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This article was first published in Estates Gazette on July 18, 2015
The “registration gap”, the period of time between completion of a property disposition and the subsequent registration of the transaction at the Land Registry, is becoming an increasing problem, as it is taking longer to complete less straightforward registrations.
Registration of leases can take up to seven months in some cases and landlords and tenants in particular can experience practical difficulties in exercising their rights pending registration.
The Land Registration Act 2002 (LRA 2002) paid little attention to this issue, because it was drafted on the assumption that electronic conveyancing (including simultaneous completion and registration) would be introduced shortly. In fact an electronic conveyancing system is now on the back burner. The registration gap is therefore one of the issues which the Law Commission has been asked to consider as part of its proposed review of land registration generally.
In short, in relation to both freehold and leasehold registered land, legal title does not pass to the transferee until they are registered as proprietor at the Land Registry. The position in respect of unregistered land is different as legal title vests on completion, albeit that the disposition must be registered within two months, failing which the legal title will revert to the transferor. This causes practical problems, because certain rights can only be exercised by the legal (as opposed to the beneficial) owner.
The first case that really highlighted the potential problems caused by the registration gap (albeit under the analogous provisions of the previous Land Registration Act of 1925) was Brown & Root Technology Ltd and anr v Sun Alliance and London Assurance Co  1 EGLR 39. In that case the original tenant purported to exercise a break right that was personal to it and fell away on assignment, despite the fact that it had assigned the lease to another group company with the landlord's consent. The Court of Appeal held that as the assignment had never been registered it did not constitute a legal assignment and the break notice served by the original tenant (who remained the legal tenant) was valid.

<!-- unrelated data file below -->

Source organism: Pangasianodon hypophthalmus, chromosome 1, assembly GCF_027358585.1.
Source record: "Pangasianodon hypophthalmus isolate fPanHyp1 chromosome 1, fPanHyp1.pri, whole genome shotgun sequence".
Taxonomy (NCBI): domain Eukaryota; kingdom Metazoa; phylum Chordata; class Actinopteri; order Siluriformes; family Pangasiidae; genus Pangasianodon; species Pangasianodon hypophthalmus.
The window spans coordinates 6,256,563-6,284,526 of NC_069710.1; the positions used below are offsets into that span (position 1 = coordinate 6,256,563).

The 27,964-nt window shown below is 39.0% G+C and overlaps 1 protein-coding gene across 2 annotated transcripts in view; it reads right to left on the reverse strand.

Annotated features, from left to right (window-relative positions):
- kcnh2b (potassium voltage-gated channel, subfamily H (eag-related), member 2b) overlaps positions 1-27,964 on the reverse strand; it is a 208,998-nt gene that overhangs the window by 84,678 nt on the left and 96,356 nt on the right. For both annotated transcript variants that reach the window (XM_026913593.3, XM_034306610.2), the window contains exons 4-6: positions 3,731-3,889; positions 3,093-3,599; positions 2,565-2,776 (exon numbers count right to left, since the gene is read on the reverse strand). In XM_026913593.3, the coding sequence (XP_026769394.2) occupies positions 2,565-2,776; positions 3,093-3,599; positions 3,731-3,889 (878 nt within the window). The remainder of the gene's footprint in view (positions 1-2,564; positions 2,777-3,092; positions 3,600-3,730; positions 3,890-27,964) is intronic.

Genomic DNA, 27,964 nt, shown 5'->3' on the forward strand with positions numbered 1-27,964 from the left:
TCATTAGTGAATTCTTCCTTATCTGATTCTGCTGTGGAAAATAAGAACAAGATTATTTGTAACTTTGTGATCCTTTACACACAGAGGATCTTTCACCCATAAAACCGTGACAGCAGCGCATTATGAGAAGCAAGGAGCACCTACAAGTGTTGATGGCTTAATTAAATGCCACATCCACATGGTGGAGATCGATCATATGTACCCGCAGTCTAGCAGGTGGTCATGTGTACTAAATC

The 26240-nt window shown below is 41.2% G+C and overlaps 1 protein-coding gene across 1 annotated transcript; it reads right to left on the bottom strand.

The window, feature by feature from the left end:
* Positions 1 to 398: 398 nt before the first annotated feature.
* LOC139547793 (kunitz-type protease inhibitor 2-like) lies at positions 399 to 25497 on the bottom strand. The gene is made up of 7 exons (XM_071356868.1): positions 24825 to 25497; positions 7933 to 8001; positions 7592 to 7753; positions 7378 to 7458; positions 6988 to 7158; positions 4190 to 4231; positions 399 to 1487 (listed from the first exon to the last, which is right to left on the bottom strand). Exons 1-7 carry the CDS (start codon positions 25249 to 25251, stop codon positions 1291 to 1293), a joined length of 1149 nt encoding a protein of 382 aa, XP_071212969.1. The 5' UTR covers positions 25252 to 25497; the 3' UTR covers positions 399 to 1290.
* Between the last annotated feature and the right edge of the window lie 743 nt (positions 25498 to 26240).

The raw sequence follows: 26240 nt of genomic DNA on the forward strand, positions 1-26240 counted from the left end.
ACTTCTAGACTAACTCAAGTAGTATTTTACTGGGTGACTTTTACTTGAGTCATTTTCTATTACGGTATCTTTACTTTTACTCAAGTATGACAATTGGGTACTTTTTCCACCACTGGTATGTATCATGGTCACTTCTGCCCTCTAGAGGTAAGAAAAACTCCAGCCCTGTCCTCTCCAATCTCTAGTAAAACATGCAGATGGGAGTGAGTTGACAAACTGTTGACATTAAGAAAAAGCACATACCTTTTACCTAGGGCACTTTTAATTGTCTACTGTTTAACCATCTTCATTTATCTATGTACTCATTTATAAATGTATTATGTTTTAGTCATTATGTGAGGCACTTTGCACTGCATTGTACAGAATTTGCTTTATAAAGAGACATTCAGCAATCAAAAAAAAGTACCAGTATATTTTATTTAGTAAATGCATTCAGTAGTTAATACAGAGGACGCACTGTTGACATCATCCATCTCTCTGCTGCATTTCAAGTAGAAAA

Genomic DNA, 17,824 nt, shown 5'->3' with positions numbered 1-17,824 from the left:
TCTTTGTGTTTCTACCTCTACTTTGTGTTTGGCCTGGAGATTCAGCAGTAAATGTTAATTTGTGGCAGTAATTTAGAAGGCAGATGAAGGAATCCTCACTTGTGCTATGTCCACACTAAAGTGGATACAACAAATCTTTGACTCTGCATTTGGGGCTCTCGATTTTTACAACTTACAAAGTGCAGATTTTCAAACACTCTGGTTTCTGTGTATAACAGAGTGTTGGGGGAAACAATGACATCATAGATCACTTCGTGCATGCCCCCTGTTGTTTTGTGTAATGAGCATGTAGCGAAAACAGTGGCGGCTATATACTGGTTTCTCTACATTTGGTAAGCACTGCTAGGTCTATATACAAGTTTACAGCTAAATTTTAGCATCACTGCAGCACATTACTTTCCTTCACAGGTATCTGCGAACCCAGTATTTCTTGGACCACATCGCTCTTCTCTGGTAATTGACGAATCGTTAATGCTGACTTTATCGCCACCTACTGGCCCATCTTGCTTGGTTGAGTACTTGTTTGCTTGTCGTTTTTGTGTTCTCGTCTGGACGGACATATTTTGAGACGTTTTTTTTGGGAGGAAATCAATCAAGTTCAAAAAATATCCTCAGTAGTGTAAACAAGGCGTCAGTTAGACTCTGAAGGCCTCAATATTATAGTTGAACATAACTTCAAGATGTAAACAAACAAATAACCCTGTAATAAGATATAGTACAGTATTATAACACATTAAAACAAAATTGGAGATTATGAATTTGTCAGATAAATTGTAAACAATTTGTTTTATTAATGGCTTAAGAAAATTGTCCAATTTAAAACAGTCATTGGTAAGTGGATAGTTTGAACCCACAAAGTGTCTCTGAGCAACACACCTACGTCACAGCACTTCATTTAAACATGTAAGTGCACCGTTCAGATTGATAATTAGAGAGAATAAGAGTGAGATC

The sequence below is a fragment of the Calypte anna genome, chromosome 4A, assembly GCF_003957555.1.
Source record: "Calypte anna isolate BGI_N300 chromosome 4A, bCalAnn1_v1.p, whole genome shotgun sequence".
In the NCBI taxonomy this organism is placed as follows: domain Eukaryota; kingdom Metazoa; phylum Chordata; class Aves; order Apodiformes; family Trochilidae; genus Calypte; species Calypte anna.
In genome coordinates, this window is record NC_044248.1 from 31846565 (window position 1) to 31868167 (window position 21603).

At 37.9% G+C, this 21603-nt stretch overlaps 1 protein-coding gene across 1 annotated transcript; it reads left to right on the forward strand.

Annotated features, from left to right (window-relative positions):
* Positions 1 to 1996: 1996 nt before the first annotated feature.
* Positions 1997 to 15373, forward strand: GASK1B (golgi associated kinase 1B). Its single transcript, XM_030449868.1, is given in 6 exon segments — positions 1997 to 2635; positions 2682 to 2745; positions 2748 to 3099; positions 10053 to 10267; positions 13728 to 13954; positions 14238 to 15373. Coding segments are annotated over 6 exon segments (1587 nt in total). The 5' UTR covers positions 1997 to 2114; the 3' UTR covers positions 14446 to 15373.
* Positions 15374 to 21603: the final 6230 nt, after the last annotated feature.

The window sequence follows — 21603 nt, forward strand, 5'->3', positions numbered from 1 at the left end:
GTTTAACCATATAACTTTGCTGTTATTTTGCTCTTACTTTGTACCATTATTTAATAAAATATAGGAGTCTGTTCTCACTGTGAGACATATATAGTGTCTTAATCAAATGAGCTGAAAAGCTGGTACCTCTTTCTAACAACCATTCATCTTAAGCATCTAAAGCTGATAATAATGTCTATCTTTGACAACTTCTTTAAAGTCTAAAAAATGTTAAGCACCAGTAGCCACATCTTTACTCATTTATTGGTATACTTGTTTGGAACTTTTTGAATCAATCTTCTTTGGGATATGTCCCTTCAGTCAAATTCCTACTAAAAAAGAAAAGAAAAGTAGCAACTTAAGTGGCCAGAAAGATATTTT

It appears to follow from the reasoning in Brown & Root that, at least in respect of “old” leases within the meaning of the Landlord and Tenant (Covenants) Act 1995 (LTCA1995), a valid break notice can only be served by the registered parties. This can cause problems if the registration of a transfer of a lease is delayed and little time remains for exercise of the break right.
It has been considered that the decision in Brown & Root may well have been different if the lease in question was a “new” lease within the meaning of the LTCA 1995, because section 28 of that Act defines “assignment” as including an equitable assignment. Assuming therefore that a break right is a “landlord or tenant covenant” for the purposes of the 1995 Act (which seems likely in the light of the wide definition of covenant in section 28(1) of the Act) then it appears arguable that break notices served by or on landlords or tenants awaiting registration would be effective.
Subsequently, in addition to break notices, potential problems have been identified in respect of a landlord's ability to forfeit a lease and the service of statutory notices during the registration gap.